Building a Culture of Trust

Trust is knowing someone has your best interests at heart, knowing someone cares about you as a person as well as your performance, knowing you can show up as you are, and knowing that person will be there when you need help.

Every action we do (or don’t do) impacts trust. Building trust means choosing behaviors that build trust rather than what is easy.

Trust is more than this warm fuzzy feeling we have with other people, it’s actually observable, measurable, and has a significant impact on team performance. In research conducted by Paul Zak, people at high-trust companies reported less stress (74% less), more energy, fewer sick days, more engagement at work, more life satisfaction, less burnout and 50% higher productivity than people at low-trust companies.

So how do we build it? We build it by showing up in the moments that matter (hint hint, they all matter, big and small). Here are some ways we can “show

Create Psychological Safety and Belonging Cues

In Dan Coyle’s book The Culture Code, he describes psychological safety and belonging cues as the source of trust.

Psychological safety is the feeling that we can ask questions, speak up, and take risks without being punished. Psychological safety can be built by setting clear expectations, inviting engagement and monitoring people’s responses to engagement. Keeping a tone of curiosity is key to these steps promoting safety. This is an area where our tone, body language and unspoken messages have to match our spoken messages. If you encourage people to come ask you questions, then get irritated or stressed when they do, they hear the message that you don’t mean what you say.

Belonging cues are actions, behaviors, body language and words that indicate to our people that they matter, they are seen, and they belong. Belonging cues include the energy invested in the exchange, valuing individuals, and signaling that the relationship will sustain in the future. This is being approachable, and making the other individual feel comfortable (as in they can show up as their full self and not have to but on an act to fit in).

Clear is Kind

In Dare to Lead, Brene Brown simplifies a strategy that builds trust, accountability and shared vulnerability: Clear is Kind, Unclear is Unkind.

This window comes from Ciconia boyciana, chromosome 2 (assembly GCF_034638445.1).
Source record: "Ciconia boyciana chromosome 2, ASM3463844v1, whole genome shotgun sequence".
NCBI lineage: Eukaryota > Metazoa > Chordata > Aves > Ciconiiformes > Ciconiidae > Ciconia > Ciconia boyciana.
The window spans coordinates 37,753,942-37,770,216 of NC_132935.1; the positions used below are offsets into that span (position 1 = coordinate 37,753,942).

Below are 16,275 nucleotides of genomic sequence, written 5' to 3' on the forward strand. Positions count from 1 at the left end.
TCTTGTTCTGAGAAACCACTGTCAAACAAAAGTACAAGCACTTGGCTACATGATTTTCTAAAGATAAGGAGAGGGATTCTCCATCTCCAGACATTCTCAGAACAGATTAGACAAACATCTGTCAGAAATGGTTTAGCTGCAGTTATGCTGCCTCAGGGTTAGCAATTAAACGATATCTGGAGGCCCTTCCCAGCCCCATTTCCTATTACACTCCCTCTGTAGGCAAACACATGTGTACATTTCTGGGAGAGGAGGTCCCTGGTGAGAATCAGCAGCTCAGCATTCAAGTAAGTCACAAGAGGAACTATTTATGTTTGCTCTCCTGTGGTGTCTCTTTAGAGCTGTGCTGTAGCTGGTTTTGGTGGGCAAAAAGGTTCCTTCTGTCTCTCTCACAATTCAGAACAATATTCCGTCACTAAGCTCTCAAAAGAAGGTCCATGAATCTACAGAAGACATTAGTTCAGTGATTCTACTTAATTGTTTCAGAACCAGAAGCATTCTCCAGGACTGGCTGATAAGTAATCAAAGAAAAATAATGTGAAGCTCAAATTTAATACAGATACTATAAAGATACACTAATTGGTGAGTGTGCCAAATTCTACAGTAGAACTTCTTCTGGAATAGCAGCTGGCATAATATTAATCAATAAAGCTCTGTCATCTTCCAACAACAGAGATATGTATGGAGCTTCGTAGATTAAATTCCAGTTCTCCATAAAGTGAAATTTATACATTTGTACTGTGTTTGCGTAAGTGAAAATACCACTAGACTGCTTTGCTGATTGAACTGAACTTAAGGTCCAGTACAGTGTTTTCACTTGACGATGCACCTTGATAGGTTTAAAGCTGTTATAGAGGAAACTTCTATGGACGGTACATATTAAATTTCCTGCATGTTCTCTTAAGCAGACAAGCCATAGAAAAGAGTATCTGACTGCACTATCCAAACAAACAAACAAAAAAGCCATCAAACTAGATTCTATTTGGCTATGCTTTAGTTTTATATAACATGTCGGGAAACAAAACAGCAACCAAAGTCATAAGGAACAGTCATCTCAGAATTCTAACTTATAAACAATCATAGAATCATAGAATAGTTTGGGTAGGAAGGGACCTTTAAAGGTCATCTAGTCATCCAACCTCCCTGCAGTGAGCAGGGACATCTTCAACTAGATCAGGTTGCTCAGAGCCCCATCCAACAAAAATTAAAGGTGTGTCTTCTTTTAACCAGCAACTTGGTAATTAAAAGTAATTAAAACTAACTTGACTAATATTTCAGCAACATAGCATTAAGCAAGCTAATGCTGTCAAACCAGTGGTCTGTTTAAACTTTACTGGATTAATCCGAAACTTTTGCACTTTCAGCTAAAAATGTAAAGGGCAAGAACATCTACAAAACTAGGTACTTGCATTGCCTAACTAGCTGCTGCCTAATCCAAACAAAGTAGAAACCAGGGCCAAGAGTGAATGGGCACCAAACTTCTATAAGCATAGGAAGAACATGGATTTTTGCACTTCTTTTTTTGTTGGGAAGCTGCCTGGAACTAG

Miscommunications happen. Notes get lost in the noise. Implied tasks aren’t always clear. We may think we are being nice and supportive and efficient by not addressing every detail, but it is actually unkind because it relies on assumptions and creates confusion.

Taking the time upfront to dig into expectations and increase clarity feels like it slows the process down, but how much time is wasted because teams didn’t have these important conversations up front? How much time is wasted thinking someone should have known an important factor, though it was never communicated to them?

Make space to talk through things. Ask clarifying questions where you think mistakes or misunderstandings may occur.

Brene Brown uses the phrase “Paint Done” with her team. It’s a code word in her team that means describe to me what the finished product looks like.” This is where one person is asked to describe what a finished product will look like (tasks, due outs, etc), and this allows both parties to check for understanding and identify where they aren’t on the same page.


Perhaps you read a recent blog post I wrote on Spoon Theory. I love spoon theory. I think it’s such a simple visual way of communicating physical, mental, collaborative, creative and emotional bandwidth. Our physical, mental and emotional energy reserves (bandwidth) are limited resources that must be replenished on a regular basis. Everything we do “costs” some amount of physical, mental or emotional energy.

As leaders and members of resilient teams we need to get in the habit of checking in with ourselves and with each other to see where we stand and what we need. Someone that has a stressful event going on at home cannot perform optimally at work because the stressful event is consuming a disproportionate amount of spoons (energy), leaving less for work.

As a leader, it’s important to normalize conversations around a person’s energy, bandwidth and ability on any given day. As a leader, you can facilitate recovery and redistribution of spoons. We can take this further by evaluating how we are distributing tasks. When assigning or distributing tasks for different projects, rather than thinking about how much time a task will take, ask who on your team has the spoons for this project? Or perhaps a certain task would cost one person many spoons, and another person minimal spoons.

This builds trust by creating shared vulnerability and increasing clarity. It gives a language to talk about what you need and trust that your team will respect and support you where you are.


Brown, B. (2018). Dare to lead: Brave work. Tough conversations. Whole hearts. New York: Random House.

Coyle, D. (2018). The Culture Code: The Secrets Of Highly Successful Groups. New York: Bantam Books.

Zak, P. J. (2018). The neuroscience of high-trust organizations. Consulting Psychology Journal: Practice and Research, 70(1), 45–58.

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